Digital Commonwealth

Milan P. Warner Photograph Collection

Holyoke Public Library

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Milan Park Warner (1848-1903) was born in Granby, Massachusetts, the youngest of eight children born to Park Warner (1803-1871) and Joanna Adams Warner (1805-1887). Milan Warner first appears in area directories in the 1870s, when he lived in Springfield, Massachusetts. By 1882, he had established a photography business in nearby Holyoke.
 
In listings and advertisements, Warner described himself as a landscape photographer, probably to distinguish his work from that of portrait photographers, who made photographs in their studios. Warner’s photographs, in contrast, were all taken in situ. Warner made photographs on commission and on speculation; his advertising offered for sale views of the Pioneer Valley, the Hudson River Valley, and the American West. What remains of his work in Holyoke provides especially rich photographic documentation of Holyoke's industrial infrastructure. Warner was active during Holyoke’s late nineteenth-century building boom and also produced photographs of many of the city’s grand homes and commercial buildings. In addition, the collection includes a number of landscapes, group portraits, and interior views.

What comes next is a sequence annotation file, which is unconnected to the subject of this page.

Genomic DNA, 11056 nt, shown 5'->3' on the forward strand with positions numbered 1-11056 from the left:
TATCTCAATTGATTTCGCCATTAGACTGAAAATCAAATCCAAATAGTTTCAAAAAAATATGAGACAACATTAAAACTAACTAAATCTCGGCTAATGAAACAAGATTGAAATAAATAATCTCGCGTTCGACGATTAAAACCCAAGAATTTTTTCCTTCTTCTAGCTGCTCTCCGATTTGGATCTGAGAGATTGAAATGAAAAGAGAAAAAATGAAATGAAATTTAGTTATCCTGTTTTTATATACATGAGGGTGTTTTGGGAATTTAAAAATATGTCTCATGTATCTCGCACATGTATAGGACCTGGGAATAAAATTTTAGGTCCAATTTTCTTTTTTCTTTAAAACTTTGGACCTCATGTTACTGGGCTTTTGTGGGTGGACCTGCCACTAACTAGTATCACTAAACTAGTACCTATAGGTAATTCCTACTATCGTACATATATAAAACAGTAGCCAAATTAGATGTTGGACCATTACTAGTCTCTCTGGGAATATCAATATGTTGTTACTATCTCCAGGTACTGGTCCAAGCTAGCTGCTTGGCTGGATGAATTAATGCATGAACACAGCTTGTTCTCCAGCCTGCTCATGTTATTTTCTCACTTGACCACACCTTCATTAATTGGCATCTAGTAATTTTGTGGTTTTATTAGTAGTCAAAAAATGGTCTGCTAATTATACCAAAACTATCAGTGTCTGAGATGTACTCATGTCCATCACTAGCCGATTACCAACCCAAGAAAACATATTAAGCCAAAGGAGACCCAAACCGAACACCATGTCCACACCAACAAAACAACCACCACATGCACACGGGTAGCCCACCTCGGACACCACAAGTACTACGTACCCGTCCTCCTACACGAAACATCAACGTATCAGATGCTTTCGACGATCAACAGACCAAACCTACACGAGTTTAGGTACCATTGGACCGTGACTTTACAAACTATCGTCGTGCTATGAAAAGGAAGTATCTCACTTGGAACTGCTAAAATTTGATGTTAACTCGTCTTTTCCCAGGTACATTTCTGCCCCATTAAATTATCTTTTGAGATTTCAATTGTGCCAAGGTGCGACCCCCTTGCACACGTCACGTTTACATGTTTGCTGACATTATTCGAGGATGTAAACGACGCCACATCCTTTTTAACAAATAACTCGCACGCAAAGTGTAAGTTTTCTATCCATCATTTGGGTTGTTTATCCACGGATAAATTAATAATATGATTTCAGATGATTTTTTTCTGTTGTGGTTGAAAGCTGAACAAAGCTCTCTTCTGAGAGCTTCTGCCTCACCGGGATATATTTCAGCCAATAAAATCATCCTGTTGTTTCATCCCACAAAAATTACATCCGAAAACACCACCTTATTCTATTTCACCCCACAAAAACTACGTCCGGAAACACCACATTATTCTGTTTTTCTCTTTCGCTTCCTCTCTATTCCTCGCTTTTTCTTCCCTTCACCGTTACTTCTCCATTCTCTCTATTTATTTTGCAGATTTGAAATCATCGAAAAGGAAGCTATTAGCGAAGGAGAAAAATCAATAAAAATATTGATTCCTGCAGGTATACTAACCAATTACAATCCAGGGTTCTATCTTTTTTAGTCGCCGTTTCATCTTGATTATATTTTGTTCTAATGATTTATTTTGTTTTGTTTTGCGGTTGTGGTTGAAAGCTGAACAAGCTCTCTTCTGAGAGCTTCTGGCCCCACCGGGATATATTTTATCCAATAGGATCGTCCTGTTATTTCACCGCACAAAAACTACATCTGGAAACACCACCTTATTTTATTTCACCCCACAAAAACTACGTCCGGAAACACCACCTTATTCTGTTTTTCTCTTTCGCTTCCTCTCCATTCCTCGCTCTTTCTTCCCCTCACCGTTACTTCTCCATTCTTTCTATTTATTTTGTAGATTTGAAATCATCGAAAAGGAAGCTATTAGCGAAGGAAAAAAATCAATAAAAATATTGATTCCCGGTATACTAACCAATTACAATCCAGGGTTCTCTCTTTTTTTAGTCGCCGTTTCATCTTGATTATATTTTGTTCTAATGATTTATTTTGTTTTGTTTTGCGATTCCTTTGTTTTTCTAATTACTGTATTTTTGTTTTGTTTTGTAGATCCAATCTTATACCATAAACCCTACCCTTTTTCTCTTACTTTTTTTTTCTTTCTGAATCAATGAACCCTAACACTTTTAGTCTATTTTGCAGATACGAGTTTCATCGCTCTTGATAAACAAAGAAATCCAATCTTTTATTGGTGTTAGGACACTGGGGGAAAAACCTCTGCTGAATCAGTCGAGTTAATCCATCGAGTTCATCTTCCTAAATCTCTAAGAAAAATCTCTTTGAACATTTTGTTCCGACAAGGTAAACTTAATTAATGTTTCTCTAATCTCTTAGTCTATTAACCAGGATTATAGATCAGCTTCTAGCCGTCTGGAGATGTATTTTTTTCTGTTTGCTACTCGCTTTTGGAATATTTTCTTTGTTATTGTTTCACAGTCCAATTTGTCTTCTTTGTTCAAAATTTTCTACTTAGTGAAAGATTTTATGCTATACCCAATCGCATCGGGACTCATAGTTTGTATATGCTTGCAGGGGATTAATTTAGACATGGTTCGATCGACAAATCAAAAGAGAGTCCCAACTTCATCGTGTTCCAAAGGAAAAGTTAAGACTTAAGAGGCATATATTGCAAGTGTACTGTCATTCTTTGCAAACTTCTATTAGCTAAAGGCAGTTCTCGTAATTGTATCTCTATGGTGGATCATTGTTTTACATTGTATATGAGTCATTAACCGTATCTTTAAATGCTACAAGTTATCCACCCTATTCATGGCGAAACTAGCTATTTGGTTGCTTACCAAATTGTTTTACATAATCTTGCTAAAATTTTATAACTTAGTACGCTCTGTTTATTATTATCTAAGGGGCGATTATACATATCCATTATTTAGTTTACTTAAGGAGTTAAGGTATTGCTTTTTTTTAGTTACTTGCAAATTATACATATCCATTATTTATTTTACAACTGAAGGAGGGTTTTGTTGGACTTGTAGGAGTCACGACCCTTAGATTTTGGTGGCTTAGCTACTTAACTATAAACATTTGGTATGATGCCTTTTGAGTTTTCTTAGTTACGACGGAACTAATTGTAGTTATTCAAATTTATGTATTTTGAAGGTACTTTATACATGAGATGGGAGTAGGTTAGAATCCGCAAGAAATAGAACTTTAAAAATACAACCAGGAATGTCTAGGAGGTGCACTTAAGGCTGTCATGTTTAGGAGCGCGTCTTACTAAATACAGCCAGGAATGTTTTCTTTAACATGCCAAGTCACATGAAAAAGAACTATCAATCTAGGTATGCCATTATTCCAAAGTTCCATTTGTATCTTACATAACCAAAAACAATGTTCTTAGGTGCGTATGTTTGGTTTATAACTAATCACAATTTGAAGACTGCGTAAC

This collection of Milan P. Warner glass plate negatives was given to the Library in the 1950s. Aside from the information that these were made by Warner and depict Holyoke subjects, nothing remains to identify the specific subject of each photograph or its date. In the 1980s, an effort was made to inventory the entire collection, positively identify the subjects or locations of the images, and create a full set of silver gelatin contact prints from these unusually large (10 x 12 inch) negatives. The digitized prints in this collection were made from these contact prints. Many subjects remain unidentified. Warner appears to have adopted the use of factory-made dry-plate negatives in the 1880s, not long after they became widely available. In 1887, Warner patented a dry-plate negative holder.
 
According to the “Holyoke Transcript,” Warner suffered intermittently from what was deemed to be a mental illness. He died in 1903 at the age of 55 in the Northampton Insane Asylum.
 

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